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Today's blog requires some participation.  First - do the awareness test below.  Second - read the rest of the blog!

How did you fare?  When I first did the test I missed the obvious.  Then, I missed it again when they replayed it - even knowing it was there!  I had to replay the entire video again!  Maybe that speaks to my poor observation skills, however, this video has got me thinking about the other things we miss in life due to our "inattention blindness" (a psychological fact!).  As the video says "it's easy to miss something you're not looking for".

As deacons we are called to relieve victims of injustice (and lead the congregation as a whole to do so as well).  However, what if we aren't "tuned in" to what injustice looks like.  What if we aren't even seeing marginalized people?  What if we have "inattention blindness" to the needs that exist in our church congregation?

How are you ensuring that "even the least of these" don't get missed?

Attached Media


I wonder if the way to make sure we see needs, is to stop always calling it injustice.  We probably don't see injustice because we do not see it as injustice.  We do not see our own actions as injust, nor the actions of others as unjust, yet there are needs.   For example, are victims of the tsunami considered to be victims of injustice?  Are victims of hurricane Isaac victims of injustice?    yet, they have needs.   Needs, yes, that's something we can see.

Melissa Van Dyk on September 4, 2012

In reply to by anonymous_stub (not verified)

You're right - we don't always see things as injust - but perhaps we need to be challenged to!  There are systemic issues that perpetually keep people marginalized.  How can we better love and serve our refugee, aboriginal or immigrant friends?  What does it look like for us to stand with those who have disabilities, mental illness, are homeless or in a state of poverty?  It's important to see needs - but it's also important to see the injustice that creates the need.  And call a spade a spade (or injustice, injustice). :)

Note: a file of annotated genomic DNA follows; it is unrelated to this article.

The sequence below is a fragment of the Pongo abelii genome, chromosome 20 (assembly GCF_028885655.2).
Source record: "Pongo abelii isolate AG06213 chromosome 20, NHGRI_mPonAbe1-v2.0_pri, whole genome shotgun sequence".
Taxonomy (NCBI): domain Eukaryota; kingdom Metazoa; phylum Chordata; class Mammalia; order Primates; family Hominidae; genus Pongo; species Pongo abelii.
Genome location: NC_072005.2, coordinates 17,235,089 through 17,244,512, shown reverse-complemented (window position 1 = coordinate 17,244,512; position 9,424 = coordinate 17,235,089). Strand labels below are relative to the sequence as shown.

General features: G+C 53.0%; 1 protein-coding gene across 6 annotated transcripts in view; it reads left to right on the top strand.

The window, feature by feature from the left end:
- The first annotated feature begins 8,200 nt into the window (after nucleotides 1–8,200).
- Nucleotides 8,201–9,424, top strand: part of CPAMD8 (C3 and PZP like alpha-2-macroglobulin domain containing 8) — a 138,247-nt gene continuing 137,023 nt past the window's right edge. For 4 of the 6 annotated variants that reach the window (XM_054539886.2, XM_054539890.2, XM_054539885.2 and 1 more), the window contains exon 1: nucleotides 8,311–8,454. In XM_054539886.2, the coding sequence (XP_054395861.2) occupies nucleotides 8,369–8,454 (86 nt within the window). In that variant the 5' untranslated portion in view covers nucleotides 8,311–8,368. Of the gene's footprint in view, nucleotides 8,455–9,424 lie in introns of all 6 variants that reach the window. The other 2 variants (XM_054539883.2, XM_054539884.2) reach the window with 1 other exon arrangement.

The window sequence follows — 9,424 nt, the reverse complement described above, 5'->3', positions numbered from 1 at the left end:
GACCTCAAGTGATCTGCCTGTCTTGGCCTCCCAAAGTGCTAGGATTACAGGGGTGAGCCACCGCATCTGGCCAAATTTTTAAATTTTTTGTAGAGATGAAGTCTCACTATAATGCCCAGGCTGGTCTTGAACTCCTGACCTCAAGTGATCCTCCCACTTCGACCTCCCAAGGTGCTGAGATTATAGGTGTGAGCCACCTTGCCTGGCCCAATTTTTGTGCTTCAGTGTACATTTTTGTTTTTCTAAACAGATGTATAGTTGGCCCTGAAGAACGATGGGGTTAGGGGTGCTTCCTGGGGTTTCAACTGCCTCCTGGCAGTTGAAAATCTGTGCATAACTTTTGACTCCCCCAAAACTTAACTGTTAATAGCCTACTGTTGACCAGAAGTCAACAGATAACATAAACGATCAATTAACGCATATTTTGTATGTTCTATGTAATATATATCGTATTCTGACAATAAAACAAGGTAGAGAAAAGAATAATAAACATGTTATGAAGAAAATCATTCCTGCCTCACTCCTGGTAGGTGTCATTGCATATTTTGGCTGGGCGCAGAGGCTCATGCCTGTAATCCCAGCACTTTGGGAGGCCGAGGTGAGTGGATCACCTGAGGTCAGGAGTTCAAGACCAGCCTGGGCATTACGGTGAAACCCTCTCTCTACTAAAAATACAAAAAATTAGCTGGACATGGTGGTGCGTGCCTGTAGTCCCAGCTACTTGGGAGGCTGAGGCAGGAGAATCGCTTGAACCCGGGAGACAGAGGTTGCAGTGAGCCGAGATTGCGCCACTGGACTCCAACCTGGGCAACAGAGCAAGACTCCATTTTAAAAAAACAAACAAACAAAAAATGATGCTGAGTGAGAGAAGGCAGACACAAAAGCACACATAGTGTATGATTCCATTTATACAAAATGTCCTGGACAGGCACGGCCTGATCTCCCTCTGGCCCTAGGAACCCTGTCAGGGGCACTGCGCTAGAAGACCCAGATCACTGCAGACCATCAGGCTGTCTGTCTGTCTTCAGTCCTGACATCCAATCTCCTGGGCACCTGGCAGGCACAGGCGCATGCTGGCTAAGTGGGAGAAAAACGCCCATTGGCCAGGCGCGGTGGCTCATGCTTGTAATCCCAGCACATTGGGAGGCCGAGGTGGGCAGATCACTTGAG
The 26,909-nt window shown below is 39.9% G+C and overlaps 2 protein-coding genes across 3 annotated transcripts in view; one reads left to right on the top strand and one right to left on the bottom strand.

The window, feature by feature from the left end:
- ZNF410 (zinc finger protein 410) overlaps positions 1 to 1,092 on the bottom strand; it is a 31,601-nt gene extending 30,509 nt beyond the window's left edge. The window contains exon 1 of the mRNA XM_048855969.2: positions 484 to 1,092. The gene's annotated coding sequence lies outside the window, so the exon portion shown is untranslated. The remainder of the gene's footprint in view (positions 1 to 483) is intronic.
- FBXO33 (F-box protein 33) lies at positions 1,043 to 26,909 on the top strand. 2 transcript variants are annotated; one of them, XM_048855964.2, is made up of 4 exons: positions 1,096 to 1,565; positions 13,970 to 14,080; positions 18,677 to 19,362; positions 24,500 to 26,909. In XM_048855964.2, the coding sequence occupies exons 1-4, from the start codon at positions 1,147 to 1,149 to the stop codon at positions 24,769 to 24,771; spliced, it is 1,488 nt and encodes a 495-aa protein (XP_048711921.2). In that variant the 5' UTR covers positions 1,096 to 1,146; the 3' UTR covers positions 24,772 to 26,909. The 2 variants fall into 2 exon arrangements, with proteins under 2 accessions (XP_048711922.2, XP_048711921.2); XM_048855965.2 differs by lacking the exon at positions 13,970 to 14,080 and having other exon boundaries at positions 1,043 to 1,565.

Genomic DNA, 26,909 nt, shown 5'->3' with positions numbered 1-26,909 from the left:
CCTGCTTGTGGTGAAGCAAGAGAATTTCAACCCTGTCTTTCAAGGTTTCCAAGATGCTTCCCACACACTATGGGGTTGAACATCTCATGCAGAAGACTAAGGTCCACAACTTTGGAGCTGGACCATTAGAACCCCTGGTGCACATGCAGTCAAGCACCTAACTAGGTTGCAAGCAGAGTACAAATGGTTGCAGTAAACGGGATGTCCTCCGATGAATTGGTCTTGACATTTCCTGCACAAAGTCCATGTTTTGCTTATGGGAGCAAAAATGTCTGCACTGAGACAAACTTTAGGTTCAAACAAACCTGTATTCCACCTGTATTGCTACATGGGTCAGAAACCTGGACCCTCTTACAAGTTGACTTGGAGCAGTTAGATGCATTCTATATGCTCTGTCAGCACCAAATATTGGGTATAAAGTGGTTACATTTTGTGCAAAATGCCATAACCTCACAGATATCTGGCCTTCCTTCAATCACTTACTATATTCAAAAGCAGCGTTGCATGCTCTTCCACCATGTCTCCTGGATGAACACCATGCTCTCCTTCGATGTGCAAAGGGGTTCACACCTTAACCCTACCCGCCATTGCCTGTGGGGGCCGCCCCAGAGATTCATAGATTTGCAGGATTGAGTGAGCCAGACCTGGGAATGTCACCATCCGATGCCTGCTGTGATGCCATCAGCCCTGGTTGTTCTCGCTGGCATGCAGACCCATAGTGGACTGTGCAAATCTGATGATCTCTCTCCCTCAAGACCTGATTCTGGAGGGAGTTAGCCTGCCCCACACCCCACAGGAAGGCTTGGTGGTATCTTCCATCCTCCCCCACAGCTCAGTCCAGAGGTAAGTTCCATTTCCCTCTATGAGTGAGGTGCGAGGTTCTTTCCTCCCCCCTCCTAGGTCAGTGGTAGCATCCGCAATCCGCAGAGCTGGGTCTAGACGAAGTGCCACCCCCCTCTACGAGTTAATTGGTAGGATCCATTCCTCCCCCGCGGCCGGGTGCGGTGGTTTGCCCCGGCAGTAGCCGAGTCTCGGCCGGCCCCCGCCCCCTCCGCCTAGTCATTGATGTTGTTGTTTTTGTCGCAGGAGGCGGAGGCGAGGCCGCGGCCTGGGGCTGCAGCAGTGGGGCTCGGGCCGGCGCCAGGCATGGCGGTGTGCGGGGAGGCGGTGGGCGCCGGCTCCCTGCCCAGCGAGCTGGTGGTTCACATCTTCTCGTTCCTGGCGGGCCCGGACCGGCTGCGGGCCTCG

Yes, maybe we should see injustice where we don't see it now.  But how does speaking in generalities help?   Will you be more likely to help someone because they are unjustly treated than simply because they have a need?   Will you adopt an orphan quicker because they are unjustly an orphan, than because they are an orphan who has a need?   Will you adopt an orphan due to a tsunami less quickly than an orphan whose mother simply abandoned her?  Will you adopt a handicapped orphan quicker because no one else will, than a healthy whole child for whom adoptive parents are competing? 

If a person cannot get a job because they have no skills, is that unjust?  Do you then help them to get some skills, or just complain about injustice?  or try to create work for them?  or give them some food?   or ignore them because there is no injustice?  

In order to make sense of injustice, you need to be specific, don't you think? 

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